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The Scottish Nation

FERME, or FAIRHOLME, CHARLES, a learned divine of the sixteenth century, and author of the Analytical Commentary on the Epistle to the Romans, was born and educated in Edinburgh. Crawford, in his History of the University of Edinburgh, says that he was of obscure parentage, and was bred up in the family of Mr. Alexander Guthrie. After he had acquired a knowledge of Latin, he was about the year 1584 transferred to the university, then recently opened under the auspices of the celebrated Robert Rollock, where he continued for four years. In 1587, after studying Greek, logic, philosophy, and Hebrew, he took his degree of M.A., and in October following he offered himself as a candidate for the office of regent or professor, but although on this occasion without success, early in 1589 he was, after a comparative trial, elected professor of theology in the room of Rollock, who had been appointed principal. He was also occasionally employed in preaching, and at one time was invited to be second minister at Haddington. Amongst others of his pupils, who distinguished themselves in afterlife, were John, earl of Gowrie; Robert Kerr of Newbattle, subsequently earl of Lothian; David Calderwood, the historian of the Church of Scotland; Principal Adamson; Robert Scott, minister at Glasgow; William Craig, professor of theology at Saumur; and Oliver Colt, professor of Latin in the same university, and afterwards minister at Fulden.

      In 1599 he was appointed by Sir Alexander Fraser of Philorth, minister of the town of Fraserburgh, with the view also of his holding the office of principal of a university which he had recently founded there. [See FRASER of Philorth.] The writer of his life in the Scottish Congregational Magazine for May 1850, says that he “probably hesitated before accepting a post of so much responsibility and labour; it is certain that he declared to the General Assembly of the Church that he would not accept it without their command to do so.” When the matter came before that venerable body at their session of 21st March 1600, in consequence of a ‘supplicatione given in be the presbytry of Deir, having considered the necessity of the said works, and how the said laird of Phillorthe hes refusit to sustain ane pastor at the said kirk, unless he undertake both the saids charges,’ they resolved to command and charge the said Mr. Charles Ferme to undertake both offices.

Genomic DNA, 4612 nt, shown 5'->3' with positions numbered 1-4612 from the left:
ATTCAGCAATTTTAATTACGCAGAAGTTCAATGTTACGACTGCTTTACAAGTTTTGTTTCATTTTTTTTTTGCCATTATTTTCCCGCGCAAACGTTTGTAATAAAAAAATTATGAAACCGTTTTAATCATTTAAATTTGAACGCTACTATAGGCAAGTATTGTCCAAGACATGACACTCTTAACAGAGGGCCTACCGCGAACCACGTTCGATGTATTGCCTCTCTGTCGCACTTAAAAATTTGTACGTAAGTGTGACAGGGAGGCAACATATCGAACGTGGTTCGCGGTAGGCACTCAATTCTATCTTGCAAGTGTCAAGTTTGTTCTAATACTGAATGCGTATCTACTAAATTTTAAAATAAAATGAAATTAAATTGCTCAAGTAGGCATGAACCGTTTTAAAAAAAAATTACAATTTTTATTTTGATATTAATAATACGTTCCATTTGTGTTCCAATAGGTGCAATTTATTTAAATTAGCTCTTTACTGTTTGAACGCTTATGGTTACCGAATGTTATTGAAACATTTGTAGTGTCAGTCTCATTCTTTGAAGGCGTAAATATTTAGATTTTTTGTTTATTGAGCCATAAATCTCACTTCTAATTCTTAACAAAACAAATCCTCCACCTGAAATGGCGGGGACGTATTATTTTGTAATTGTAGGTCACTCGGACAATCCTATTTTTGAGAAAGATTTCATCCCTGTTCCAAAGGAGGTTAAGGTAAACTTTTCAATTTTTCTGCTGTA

On the establishment of episcopacy in 1600, Ferme distinguished himself by his opposition to the bishops, and in consequence became an object of persecution by the prelatical party. In the month of February 1605, he and Mr. John Forbes appeared before the council to justify their process of excommunication against the earl of Huntly. He was a member of the General Assembly held at Aberdeen the same year, and for his share in its proceedings was imprisoned in the castle of Doune, not Stirling, as Calderwood incorrectly states, [Hist. of Kirk of Scotland, vol. vi. p. 292]. Along with other imprisoned ministers he was summoned to appear before the privy council at Edinburgh, 24th October of that year. This summons they declined to obey, but sent under protest to the council a vindication of their conduct, both as to holding the Aberdeen assembly, and as to the business transacted during its sittings. After a confinement of more than a year in Doune castle, Ferme was banished to some remote place in the Highlands, the name of which has not been ascertained. Here he suffered the greatest severities, and a letter to Mr. Robert Bruce, in 1608, gives a lamentable account of his condition, as quoted by Calderwood. He continued in confinement till after 1609, but was afterwards restored to his parish, and died at Fraserburgh 24th September 1617. His Logical Analysis of the Epistle of Paul to the Romans, which he wrote during his residence at Fraserburgh, was printed by Principal Adamson in a small 8vo volume in 1651. A translation of it, by William Skae, A.M., has been printed in a volume of the Wodrow Society, issued in 1850, with a memoir by William Lindsay Alexander, D.D., F.S.A. Scot., the volume containing also a Commentary on the same epistle, by Andrew Melville, in the original Latin. Another work of Ferme’s, entitled ‘Lections in Esterem,’ (Prelections on Easter,) was never printed, and like other productions of his pen is supposed to have perished. After his death the college of Fraserburgh fell into decay, eclipsed in all probability by the superior advantages of Marischal college, then newly founded in Aberdeen.

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